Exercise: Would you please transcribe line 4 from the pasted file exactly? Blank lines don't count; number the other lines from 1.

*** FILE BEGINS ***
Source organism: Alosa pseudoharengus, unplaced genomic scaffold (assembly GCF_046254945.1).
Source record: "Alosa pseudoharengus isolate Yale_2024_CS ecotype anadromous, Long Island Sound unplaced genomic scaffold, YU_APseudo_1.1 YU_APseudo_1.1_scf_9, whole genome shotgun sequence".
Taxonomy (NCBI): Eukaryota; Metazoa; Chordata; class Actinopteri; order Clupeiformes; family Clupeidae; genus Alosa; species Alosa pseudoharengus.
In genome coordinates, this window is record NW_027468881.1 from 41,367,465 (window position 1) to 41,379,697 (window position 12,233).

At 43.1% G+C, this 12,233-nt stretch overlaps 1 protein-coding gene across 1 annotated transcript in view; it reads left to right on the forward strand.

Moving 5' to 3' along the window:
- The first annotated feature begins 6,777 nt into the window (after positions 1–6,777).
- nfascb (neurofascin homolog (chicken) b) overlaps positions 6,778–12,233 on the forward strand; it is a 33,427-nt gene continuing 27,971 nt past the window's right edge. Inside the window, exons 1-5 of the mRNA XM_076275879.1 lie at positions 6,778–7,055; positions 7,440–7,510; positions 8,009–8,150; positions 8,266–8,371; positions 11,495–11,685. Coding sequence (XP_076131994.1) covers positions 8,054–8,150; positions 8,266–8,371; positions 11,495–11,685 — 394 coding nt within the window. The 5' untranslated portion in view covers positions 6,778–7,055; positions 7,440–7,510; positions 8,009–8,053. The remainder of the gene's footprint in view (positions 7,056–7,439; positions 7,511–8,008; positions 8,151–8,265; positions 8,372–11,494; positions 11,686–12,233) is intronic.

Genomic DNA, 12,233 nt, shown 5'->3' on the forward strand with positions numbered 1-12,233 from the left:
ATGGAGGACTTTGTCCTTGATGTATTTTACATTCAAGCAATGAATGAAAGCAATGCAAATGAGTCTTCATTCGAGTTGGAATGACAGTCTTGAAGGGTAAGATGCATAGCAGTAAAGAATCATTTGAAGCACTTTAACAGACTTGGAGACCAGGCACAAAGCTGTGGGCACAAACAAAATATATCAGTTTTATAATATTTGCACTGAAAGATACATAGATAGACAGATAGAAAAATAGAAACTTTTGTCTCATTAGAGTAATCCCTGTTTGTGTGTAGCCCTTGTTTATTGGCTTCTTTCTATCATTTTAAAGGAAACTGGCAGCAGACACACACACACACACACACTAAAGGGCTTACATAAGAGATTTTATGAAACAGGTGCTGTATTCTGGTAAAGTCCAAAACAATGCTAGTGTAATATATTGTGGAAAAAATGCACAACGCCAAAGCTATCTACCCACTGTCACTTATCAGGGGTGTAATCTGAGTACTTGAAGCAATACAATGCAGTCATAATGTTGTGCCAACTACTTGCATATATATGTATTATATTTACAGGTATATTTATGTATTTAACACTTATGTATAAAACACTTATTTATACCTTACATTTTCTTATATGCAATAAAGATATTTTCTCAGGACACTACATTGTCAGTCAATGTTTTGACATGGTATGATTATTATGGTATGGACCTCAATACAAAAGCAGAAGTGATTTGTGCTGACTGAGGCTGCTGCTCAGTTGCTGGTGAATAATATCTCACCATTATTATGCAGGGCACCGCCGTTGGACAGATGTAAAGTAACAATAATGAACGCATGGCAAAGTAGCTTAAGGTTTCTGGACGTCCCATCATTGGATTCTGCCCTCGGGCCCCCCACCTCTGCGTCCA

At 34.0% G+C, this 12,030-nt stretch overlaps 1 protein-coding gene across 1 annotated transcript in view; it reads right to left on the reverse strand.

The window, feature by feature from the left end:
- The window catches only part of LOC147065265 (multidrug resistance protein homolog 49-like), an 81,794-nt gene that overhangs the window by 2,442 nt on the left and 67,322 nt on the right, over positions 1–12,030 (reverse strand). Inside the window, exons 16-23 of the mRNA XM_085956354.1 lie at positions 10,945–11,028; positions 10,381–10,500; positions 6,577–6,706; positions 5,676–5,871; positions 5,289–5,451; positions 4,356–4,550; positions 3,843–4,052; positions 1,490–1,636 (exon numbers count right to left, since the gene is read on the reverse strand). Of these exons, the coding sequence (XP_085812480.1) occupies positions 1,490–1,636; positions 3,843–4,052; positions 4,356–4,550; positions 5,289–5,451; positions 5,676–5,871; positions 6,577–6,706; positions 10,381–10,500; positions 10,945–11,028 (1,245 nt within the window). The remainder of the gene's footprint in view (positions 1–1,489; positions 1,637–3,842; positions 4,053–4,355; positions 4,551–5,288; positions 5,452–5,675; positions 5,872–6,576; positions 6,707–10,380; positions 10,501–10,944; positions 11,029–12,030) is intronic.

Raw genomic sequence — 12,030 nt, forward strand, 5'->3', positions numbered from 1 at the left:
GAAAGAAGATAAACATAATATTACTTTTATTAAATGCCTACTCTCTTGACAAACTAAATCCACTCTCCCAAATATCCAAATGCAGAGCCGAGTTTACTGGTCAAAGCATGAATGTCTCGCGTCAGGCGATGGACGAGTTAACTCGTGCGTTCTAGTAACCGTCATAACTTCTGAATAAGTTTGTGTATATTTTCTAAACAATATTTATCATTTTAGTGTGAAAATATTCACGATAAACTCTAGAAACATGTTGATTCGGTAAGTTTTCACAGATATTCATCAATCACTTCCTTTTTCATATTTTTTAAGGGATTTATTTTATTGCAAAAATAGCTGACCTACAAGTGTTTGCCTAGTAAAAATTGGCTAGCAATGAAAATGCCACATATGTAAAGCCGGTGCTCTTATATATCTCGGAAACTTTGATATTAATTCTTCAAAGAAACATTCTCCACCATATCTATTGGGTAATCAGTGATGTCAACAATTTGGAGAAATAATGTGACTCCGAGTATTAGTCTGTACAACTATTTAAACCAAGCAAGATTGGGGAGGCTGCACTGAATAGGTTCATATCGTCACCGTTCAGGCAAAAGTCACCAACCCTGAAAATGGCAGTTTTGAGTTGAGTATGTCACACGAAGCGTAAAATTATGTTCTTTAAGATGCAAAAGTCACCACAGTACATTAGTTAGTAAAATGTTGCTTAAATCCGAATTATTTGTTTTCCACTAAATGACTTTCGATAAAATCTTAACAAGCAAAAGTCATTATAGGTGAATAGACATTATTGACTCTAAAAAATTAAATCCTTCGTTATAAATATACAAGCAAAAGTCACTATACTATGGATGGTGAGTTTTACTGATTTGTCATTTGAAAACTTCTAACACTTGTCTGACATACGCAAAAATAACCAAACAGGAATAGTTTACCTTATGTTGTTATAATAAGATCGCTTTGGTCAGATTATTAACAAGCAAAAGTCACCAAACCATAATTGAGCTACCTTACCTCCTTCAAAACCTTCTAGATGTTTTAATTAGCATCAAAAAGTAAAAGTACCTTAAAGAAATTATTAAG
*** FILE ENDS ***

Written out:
In genome coordinates, this window is record NW_027468881.1 from 41,367,465 (window position 1) to 41,379,697 (window position 12,233).